The Jews of Rome fully participated in the glories of the Renaissance, becoming merchants, traders and bankers, as well as artisans. This glory did not last long for the Jews.  Pope Alexander VI imposed a tax on Jews to pay for one his military campaigns against the Turks.  In 1555, Paul IV was the first ruler in Europe to segregate Jews from the rest of the population by forcing them to live in a Ghetto.  They were also forced to wear a yellow hat or badge, and were forbidden from leaving the Ghetto at night.  They were only allowed to have the most menial of jobs.  They were not allowed to study in higher education institutions or become lawyers, pharmacists, painters, politicians, notaries or architects. Jewish doctors were only allowed to treat Jewish patients. Jews were forced to pay an annual stipend to pay the salaries of the Catholic officials who supervised the Ghetto Finance Administration and the Jewish Community Organization; a stipend to pay for Christian missionaries who proselytized to the Jews and a yearly sum to the Cloister of the Converted. These abominations would be revived by the Nazis.
During the Reformation the Talmud was banned, and on Rosh Hashanah 1553 it was publicly burned with many other Jewish volumes.  The Jews were continually harassed in the Ghetto and humiliated at every opportunity.  Jews were forced to inhabit the Ghetto for 300 years.  The Ghetto was finally dismantled in 1870 when Italy was united under King Victor Emanuel.  He also gave the Jews full citizenship.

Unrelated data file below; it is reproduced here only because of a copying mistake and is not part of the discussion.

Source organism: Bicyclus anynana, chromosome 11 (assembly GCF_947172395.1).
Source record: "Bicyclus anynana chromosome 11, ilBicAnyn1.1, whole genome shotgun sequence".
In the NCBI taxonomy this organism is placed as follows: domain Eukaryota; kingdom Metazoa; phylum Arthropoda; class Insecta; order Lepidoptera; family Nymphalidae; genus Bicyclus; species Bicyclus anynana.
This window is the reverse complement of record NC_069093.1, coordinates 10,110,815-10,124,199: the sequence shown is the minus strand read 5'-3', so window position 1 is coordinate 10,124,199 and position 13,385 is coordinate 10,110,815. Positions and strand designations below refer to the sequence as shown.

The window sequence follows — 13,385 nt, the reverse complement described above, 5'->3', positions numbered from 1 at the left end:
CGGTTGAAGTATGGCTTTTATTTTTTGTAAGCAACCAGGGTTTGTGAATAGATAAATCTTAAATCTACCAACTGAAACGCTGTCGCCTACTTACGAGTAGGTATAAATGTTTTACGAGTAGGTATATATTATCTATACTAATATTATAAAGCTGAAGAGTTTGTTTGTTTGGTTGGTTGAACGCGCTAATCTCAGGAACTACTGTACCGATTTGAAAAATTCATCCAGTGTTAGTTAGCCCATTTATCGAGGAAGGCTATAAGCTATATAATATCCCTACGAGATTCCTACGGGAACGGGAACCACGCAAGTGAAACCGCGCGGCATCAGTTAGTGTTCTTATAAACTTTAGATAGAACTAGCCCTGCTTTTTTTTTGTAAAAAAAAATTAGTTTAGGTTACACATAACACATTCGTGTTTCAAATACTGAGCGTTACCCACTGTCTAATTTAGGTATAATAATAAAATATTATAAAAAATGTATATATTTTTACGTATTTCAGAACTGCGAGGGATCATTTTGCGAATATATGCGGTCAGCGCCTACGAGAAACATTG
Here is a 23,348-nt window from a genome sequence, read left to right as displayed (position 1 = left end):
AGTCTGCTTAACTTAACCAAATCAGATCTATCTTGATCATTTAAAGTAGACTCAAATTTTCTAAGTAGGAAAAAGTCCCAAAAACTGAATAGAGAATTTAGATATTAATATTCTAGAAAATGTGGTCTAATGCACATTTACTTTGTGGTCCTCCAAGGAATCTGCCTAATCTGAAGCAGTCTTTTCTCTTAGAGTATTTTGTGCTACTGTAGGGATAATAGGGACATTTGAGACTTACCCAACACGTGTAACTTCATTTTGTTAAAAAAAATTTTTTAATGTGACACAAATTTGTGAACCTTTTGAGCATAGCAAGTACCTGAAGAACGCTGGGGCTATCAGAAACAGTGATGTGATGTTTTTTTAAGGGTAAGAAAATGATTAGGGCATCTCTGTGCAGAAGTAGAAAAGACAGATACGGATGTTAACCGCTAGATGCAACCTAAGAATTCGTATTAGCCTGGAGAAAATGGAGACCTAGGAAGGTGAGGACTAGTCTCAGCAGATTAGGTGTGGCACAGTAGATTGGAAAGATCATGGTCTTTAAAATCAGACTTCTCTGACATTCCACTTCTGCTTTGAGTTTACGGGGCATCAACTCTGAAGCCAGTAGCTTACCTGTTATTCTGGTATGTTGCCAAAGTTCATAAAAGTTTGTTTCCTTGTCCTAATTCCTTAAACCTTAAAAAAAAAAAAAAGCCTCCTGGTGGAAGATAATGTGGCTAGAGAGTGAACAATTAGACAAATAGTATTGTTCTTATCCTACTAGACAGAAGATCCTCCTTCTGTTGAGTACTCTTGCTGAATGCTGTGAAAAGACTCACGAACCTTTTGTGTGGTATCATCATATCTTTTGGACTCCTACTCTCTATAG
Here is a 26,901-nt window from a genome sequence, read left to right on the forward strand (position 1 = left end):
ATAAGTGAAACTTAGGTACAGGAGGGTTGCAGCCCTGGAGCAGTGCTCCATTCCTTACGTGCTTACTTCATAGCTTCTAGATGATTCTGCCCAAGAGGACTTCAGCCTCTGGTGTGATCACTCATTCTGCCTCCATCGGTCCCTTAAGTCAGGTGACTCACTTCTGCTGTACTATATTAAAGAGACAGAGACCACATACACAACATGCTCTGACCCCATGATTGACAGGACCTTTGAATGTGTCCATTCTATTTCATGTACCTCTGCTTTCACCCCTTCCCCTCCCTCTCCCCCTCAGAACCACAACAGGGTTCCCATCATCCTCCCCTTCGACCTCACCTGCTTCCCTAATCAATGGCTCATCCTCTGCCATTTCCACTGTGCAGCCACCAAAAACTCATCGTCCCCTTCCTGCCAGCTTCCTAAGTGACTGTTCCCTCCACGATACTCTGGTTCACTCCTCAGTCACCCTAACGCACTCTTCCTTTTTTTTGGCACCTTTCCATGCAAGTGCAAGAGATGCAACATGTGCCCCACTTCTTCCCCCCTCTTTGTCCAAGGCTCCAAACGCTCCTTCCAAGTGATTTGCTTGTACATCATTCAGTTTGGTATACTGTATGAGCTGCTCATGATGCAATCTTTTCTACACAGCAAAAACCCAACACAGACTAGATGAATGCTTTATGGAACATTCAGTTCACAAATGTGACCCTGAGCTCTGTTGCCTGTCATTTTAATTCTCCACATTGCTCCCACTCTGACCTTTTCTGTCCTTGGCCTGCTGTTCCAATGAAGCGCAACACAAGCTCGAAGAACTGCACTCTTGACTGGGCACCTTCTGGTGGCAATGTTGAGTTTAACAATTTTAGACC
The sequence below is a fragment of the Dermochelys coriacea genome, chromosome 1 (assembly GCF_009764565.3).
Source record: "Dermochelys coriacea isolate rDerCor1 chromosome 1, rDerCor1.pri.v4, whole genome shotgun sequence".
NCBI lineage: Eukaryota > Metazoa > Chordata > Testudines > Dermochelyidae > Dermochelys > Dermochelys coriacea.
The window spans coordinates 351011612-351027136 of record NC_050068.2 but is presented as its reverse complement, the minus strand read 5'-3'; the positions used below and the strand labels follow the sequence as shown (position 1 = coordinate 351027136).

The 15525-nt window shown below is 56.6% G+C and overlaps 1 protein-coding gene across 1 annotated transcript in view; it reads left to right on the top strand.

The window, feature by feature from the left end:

Today there are about 15,000 Jews in Rome.  The community is very diverse and vibrant.  The area that was once the Roman Ghetto is still the heart of the Jewish area, where Jewish shops and kosher restaurants abound.
The cooking of Roman Jews is legendary.  All of the glories of Italian Cuisine tempered by the laws of Kashrut are at the fingertips of the Roman Jews.  Specialties include whole artichokes fried in olive oil, salt cod, dried beef, and many cheeses.  Fresh fish are also very popular.
The following recipe is for a traditional Roman Passover almond cake.  Called Torta del Re, this recipe can be traced back to the Sephardic Jews who found their way to Rome after being expelled from Spain in 1492.
Torta del Re
Serves 8 to 10
Extra virgin olive oil for greasing pan
5 large eggs, separated
1 teaspoon kosher salt
1 ¼ cups granulated sugar
2 ½ cups ground almonds
1 tablespoon lemon zest
Juice of half a lemon
Passover confectioner’s sugar for dusting
¼ cup slivered almonds, toasted.
1. Prepare a 10 inch spring-form pan by oiling with olive oil and lining bottom with parchment paper.
2. Preheat oven to 325 degrees Fahrenheit.
3. Beat the egg whites, half the granulated sugar, and salt to firm peaks.
4. Whisk the egg yolks with the remaining granulated sugar until they are foamy and lemon-colored.  Add the ground almonds, lemon juice, and zest.  The batter will be quite stiff.
5. Mix 1/3 of the egg whites into the nut mixture to lighten it.  Then delicately fold in remaining egg whites.
6. Pour the batter into prepared cake pan and bake for 1 hour. 
7. After 1 hour, turn off oven, open the door a crack, and allow to cool for 15 minutes.
8. After 15 minutes, remove from oven and cool cake in the pan upside down on a rack until cooled completely.  When completely cooled, remove cake from the pan.  Dust the top with confectioner’s sugar and sprinkle with toasted almonds.